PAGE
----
Special enquiry should he made about the presence of blood and pus or mucus, often described by the patient as

TABLE 5.14 Symptom checklist in patients with constipation

Has constipation been lifelong or is it ol recent onset? How often do the bowels empty each week? How much time is spent straining at stool? Is there associated abdominal pain, anal pain on defecation or rectal bleeding?

Has the shape of the stool changed, e.g. become pellet-like? Has there been any change in drug therapy?

TABLE 5.15 Important causes of constipation

Dietary fibre deficiency

Irritable bowel syndrome

Drug Iherapy, e.g. opiates

Intestinal obstruction

Immobility and lack of exercise

Metabolic disorders, e.g. hypothyroidism, hypercalcaemia

TABLE 5.16

Characteristic abnormalities of slooi colour

Tarry black

Upper gastrointestinal haemorrhage (melaena)

(proximal to the transverse colon),

e.g. peptic ulcers, caecal angiodysplasla

Iron or colloidal bismuth therapy


Ulcerative colitis

Colorectal tumours

Colonic diverticulitis


Fat malabsorption (steatorrhoea) from either

small bowel or pancreatic disease


Combination of steatorrhoea and

gastrointestinal haemorrhage,

e.g. pancreatic carcinoma

TABLE 5.17 Causes of bright red rectal bleeding

Haemorrhoids Anal fissure Colorectal polyps Colorectal malignancy Inflammatory bowel disease Complicated diverticular disease Ischaemic colitis case history

A 45-year-old woman presented with breathlessness on exertion, tiredness and aches and pains in the back and limbs. Systemic enquiry revealed painless abdominal bloating, occasional loose stools, weight loss of 6 kg over 12 months and more recently, intermittent dysphagia. Ever since the menarche. she has had recurrent crops of mouth ulcers occurring especially at menstruation, As a teenager and subsequently during two pregnancies, she had been found to have an iron-deticiency anaemia for which no cause had been found.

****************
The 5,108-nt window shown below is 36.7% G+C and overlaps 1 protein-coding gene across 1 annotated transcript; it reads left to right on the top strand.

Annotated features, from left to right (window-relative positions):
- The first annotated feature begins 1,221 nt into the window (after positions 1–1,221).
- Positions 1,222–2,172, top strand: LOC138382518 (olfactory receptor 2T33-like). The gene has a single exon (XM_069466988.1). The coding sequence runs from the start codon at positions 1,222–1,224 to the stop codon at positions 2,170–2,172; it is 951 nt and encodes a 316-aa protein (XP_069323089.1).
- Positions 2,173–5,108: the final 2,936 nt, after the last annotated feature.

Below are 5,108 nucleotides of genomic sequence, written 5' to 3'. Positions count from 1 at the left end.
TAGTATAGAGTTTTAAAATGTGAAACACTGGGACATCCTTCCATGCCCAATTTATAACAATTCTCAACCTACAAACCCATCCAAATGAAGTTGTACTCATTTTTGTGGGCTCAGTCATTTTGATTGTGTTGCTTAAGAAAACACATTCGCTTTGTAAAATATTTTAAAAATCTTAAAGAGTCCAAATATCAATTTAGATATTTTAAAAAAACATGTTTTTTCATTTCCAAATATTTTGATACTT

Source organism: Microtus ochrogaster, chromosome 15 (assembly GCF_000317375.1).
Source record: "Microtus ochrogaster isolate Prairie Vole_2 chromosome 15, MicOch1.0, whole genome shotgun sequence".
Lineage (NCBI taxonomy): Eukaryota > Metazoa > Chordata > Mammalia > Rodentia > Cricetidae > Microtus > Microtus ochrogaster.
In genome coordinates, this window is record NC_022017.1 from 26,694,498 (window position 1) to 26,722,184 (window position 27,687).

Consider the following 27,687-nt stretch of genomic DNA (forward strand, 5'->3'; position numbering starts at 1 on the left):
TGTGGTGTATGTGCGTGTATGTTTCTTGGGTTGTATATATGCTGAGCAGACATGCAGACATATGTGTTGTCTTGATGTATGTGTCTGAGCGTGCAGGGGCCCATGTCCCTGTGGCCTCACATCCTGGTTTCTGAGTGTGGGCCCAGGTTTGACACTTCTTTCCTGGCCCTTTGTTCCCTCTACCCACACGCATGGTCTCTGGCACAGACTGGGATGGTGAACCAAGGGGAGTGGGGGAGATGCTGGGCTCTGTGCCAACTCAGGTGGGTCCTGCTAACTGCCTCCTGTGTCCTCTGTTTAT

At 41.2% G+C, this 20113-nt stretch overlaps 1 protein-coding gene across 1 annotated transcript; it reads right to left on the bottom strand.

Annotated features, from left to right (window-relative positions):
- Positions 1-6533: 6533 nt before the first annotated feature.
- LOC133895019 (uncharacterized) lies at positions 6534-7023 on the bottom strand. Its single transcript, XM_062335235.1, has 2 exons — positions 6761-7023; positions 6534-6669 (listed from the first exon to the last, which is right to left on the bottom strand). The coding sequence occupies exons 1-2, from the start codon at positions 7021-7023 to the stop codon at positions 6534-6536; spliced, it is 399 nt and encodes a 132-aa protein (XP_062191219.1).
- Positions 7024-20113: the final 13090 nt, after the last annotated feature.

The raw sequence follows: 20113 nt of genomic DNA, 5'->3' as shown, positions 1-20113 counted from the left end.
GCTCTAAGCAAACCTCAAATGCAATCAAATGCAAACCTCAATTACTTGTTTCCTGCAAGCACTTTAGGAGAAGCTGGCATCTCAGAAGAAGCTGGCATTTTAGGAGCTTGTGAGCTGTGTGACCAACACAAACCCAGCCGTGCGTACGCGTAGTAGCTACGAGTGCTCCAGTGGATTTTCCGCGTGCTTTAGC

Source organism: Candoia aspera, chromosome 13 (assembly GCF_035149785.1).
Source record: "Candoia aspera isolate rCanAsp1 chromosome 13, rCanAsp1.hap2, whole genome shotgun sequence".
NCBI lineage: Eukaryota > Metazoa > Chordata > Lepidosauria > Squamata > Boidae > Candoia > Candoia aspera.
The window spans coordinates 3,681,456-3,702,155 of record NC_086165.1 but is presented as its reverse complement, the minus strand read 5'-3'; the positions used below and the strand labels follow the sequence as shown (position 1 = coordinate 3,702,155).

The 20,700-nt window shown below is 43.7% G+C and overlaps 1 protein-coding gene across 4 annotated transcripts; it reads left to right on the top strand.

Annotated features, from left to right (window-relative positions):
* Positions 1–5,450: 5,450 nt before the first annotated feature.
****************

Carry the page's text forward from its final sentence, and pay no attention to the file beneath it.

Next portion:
Clinical examination findings were unremarkable except tor pallor of the mucous membranes and tests for occult blood In the stools were negative. Investigations confirmed recurrence of her Iron-deficiency anaemia together with a decrease in the serum concentrations of calcium and phosphate to suggest vitamin D deficiency. Upper Gl endoscopy of the oesophagus, stomach and duodenum was unremarkable.

The diagnosis of gluten enteropathy (coeliac disease! was confirmed by the presence of high titres in the serum of endomysial antibodies and total villous atrophy on duodenal biopsy. 3 months alter strict adherence to a gluten-free diet, all of her symptoms had resolved completely. Dysphagia was attributed to the mucosal changes associated with severe iron deficiency (sideropenic dysphagia) and the musculoskeletal symptoms attributed to osteomalacia.

Learning points

• Gl disorders may present with non-specific and/or non-alimentary symptoms.

• Recurrent mouth ulcers are a typical feature of gluten enteropathy and inflammatory bowel disease.

• The symptom of dysphagia requires direct visualisation of the oesophagus lo exclude sinister causes,

• In the absence of Gl bleeding, recurrent iron deficiency suggests a malabsorption syndrome.

"slime'. Since many patients do not normally inspect their faeccs, only positive observations should be accepted; if necessary, the clinician should confirm the description by inspection of the stools. Abnormalities such as threadworms, roundworms or segments of tapeworms may also be present. Examples of abnormal stool colour arc given in Table 5.16,